In additional comments, Li Yingqiang (李英强), who previously served as a responsible person for the Liren Rural Libraries, said: “In 2011, they closed one library; in 2012, five; and in 2013, three. We didn’t fight back for our rights, nor did we cry foul. We just continued operating libraries where we could. From 2014 to the present, they have already closed five libraries.” This, I’m afraid, may not be the end of the matter, and the Liren Libraries should perhaps prepare themselves for dissolution.

As an educational public service organization, Liren had earlier been questioned about another of its projects — study tour summer camps. These summer camps organize young students to go on study tours, and they employ scholars as guidance counselors. As such, these summer camps have been well received. Soon after their formation, however, they found themselves in trouble and were forced to adjust their program in light of government surveillence.

Several years after public service organizations flourished, they are now becoming sensitive targets subjected to government review. Through territorial jurisdiction and the division of government duties, the government has developed comprehensive means to keep tight control over the public service NGOs. Through qualification review and then through monitoring their sources of funding and their activities, all types of public service organizations are being watched and controlled, be they NGOs with government backing or grassroots organizations not associated with the government system.

Liren Rural Library

Liren Rural Library

Since this year, special reporting requirements have been set up for public service organizations that obtain foreign funding, invite foreign guests, and so on. Based on the logic of the official reviewers, public service organizations are channels by which foreign forces enter China. By assuming these foreigners have ulterior motives, the reviewing officials treat them as enemies; and the reviews deter the development of these public service organizations. As this model of government control continues to expand, an organization such as Liren Library, that embraces ideals of social improvement, bears the brunt of the official reviewers’ suspicions.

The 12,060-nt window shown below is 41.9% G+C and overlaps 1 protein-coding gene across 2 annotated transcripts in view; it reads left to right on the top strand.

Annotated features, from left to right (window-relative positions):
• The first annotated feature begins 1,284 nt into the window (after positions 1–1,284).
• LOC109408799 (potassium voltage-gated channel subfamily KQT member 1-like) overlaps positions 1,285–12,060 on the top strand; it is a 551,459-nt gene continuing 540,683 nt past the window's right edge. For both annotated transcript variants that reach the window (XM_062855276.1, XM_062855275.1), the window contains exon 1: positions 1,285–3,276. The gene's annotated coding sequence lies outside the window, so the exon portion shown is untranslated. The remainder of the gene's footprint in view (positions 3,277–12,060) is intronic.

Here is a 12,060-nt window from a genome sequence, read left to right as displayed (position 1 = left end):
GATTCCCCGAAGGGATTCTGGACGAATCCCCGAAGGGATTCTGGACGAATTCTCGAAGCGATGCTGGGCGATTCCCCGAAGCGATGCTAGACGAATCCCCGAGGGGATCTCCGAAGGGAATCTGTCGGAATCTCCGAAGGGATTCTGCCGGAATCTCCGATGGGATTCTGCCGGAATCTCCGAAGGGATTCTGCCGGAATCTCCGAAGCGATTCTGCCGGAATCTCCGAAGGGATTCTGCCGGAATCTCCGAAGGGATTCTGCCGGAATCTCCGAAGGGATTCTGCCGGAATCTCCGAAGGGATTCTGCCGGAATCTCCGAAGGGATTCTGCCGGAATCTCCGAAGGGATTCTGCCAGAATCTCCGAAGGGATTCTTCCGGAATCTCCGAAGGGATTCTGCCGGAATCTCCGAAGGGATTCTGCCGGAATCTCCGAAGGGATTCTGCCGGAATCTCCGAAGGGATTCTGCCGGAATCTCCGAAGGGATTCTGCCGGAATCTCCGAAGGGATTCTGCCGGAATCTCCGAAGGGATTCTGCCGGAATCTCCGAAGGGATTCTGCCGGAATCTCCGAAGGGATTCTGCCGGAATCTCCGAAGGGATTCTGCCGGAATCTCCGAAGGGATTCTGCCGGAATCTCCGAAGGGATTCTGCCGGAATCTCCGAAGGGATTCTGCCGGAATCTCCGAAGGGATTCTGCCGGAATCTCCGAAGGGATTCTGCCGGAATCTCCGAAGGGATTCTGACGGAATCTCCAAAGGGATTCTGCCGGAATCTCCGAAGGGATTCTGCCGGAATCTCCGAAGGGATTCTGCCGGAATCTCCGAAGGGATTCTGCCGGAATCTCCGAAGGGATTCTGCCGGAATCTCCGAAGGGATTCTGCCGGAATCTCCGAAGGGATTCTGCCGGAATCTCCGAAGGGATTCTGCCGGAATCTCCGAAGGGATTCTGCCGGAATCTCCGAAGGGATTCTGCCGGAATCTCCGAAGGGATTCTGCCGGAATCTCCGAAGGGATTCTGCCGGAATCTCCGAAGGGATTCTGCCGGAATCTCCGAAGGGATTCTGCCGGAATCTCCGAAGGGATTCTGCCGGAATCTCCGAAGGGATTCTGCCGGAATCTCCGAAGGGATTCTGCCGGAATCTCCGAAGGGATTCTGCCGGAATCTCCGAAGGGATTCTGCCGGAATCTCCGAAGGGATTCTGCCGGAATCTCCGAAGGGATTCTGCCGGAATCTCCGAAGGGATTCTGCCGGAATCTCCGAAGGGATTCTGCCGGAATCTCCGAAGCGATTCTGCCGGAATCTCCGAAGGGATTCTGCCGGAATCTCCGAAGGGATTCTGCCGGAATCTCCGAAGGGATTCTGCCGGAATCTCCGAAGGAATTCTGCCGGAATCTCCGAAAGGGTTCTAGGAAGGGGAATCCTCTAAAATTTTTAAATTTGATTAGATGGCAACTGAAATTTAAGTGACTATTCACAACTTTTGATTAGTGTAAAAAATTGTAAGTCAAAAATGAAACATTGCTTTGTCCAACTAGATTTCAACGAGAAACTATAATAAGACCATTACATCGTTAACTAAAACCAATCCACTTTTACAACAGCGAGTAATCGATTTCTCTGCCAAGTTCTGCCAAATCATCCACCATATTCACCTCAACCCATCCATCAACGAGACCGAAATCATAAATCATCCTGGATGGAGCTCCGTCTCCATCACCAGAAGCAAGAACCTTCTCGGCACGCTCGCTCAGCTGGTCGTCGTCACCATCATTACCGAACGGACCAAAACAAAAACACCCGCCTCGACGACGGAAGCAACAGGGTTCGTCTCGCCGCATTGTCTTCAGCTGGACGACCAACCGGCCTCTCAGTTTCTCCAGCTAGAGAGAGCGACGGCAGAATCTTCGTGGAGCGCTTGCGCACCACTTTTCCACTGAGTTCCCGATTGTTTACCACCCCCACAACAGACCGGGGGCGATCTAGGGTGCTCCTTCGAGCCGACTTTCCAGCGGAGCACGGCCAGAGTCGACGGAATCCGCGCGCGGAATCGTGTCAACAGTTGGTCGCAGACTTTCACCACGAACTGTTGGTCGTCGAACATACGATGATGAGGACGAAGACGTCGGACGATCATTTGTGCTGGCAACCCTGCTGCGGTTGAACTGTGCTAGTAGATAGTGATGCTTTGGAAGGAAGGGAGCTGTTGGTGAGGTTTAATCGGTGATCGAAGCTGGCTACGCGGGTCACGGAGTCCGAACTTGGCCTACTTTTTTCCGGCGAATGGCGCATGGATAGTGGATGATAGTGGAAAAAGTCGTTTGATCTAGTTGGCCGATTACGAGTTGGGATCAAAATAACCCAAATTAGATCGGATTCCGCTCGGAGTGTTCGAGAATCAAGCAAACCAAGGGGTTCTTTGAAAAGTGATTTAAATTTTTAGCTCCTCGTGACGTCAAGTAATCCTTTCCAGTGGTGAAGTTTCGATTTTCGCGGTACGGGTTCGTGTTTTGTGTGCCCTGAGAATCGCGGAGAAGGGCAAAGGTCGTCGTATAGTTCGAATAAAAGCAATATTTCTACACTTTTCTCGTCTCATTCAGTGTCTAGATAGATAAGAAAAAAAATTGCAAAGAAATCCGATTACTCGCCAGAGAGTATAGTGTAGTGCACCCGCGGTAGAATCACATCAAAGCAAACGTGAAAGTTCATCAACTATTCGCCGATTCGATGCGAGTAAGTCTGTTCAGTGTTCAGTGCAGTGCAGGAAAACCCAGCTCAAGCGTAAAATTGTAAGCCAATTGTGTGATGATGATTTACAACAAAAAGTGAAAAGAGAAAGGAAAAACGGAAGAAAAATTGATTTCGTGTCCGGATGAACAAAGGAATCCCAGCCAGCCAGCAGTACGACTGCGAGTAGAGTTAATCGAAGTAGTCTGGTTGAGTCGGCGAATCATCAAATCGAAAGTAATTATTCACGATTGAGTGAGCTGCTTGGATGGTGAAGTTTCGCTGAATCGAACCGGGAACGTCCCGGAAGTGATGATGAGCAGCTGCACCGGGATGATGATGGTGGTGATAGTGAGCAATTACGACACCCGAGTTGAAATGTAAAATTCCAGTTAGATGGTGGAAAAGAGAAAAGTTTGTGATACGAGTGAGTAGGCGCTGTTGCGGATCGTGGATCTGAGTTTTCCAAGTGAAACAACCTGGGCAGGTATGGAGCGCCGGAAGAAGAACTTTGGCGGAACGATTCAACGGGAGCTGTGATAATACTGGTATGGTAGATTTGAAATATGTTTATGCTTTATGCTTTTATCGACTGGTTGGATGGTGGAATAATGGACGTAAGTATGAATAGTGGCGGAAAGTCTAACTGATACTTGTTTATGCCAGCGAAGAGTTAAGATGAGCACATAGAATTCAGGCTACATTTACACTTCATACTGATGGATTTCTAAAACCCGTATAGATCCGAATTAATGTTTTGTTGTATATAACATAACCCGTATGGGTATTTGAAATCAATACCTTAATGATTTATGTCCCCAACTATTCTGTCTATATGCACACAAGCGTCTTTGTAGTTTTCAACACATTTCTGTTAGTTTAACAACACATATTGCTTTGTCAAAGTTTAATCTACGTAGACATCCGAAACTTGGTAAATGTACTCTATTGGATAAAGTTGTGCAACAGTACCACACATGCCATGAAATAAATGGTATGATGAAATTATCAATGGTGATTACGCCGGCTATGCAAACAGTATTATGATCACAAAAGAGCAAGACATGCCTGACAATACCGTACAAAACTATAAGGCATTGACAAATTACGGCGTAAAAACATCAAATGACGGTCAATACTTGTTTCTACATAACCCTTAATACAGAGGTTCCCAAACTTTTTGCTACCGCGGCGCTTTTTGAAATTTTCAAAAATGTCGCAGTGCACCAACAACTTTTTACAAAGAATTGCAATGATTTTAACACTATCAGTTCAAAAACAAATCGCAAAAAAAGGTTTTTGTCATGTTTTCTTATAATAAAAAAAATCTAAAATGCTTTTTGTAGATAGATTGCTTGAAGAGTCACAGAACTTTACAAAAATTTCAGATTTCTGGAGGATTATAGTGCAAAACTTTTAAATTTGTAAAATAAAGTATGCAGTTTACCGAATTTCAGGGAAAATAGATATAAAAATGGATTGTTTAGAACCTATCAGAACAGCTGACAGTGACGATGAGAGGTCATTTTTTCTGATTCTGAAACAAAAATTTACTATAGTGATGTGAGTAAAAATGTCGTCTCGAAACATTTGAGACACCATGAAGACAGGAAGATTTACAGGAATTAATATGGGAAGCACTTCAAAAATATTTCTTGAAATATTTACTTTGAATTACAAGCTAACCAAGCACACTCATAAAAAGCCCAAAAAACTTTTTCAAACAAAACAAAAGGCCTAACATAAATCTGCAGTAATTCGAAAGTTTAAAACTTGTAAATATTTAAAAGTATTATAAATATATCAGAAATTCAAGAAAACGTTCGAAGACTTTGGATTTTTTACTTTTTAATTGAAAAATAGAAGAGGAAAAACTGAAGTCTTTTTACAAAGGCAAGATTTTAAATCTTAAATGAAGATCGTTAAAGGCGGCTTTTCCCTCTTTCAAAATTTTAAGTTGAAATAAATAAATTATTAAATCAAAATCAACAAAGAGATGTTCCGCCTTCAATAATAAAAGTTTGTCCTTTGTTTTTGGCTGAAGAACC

In the eyes of government monitors, who see enemies everywhere, the ideals that the Liren Rural Libraries cherish are incomprehensible, and its modus operandi is even more suspicious. Beyond the control of the educational authorities, Liren convenes students of all ages, thus breaking an old taboo. The guidance counsellors who take the students on study tours are mostly liberal intellectuals who influence the students with new ideas that are likely to provoke a backlash from the government’s brainwashing apparatus.

The Liren Rural Libraries are ensconced in towns and schools where volunteers are recruited to perform routine maintenance, instead of handing the libraries over to the schools to be the custodians. This of course is seen by the inflexible education officials as precisely the type of action taken to invade their sphere of influence. When one  Liren Library was in trouble and investigated by the government, it would cause other Liren Rural Libraries elsewhere to be subjected to similar scrutiny by local governments, thus placing the entire Liren project on a very shaky footing.

During these past few years during which Liren has come under hostile government scrutiny, Liren has kept a low profile. Liren’s move to take corrective action in accordance with government requirements, moreover, is one reason that Liren has been able to continue its activities for a period of time. But as the work of public service NGOs is increasingly politicized, Liren’s setbacks are not entirely unexpected. We can very well expect that, sooner or later, Liren will have to cease its programs altogether due to the ever-tightening grip of government repression.

Li Yingqiang (李英强)

Li Yingqiang (李英强)

After taking measures to eradicate the “seven perils” [ideas perceived by the communist party to be subversive to its rule], various sectors and fields have all engaged in self-review and self-correction against such warnings. They have also quickly formed mechanisms for stability maintenance based on each sector’s characteristics, and between them, they have quickly formed a grid network of surveillance. With its ideological stand and its operation model that greatly challenge the existing order of education that aims at conforming to the communist ideology, Liren Rural Libraries is bound to find itself mired in difficulties.

The series of premeditated government harassments against Liren Rural Libraries in recent weeks further proves that the path of using civil society as a moderating force to change China is also short-lived and dead-ended. As for those organizations whose main mission is to advocate ideas, they are seen as a direct ideological threat, and their survival is even more precarious.

That the public service NGOs in China are no exception to government suppression is not pessimism, but a fact.

Because of this fact, the public service sector will become even more divided; boundaries of public service will be more clearly defined; avoiding challenging the existing political authorities will be accepted and observed as a rule for survival. This harsh environment will force public service organizations to adjust and adapt. Those unwilling to compromise will perish.

Having not enjoyed a spring, public service organizations in China now find themselves in deep winter, and a large part of the public domain, which is weak in China to begin with, has thus collapsed.



Rural Library Chain Closes, Citing ‘Tremendous Pressure’, the New York Times sinosphere blog, September 22, 2014.

Official website of Liren Rural Libraries is still live.


Song Zhibiao (宋志标) was a commentator with the Southern Metropolis Daily in Guangzhou and has been well-received for his commentaries on current affairs in China until May 2011. He is now an independent commentator and, by self-description, a media watcher.


(Translated by Ai Ru)

Chinese original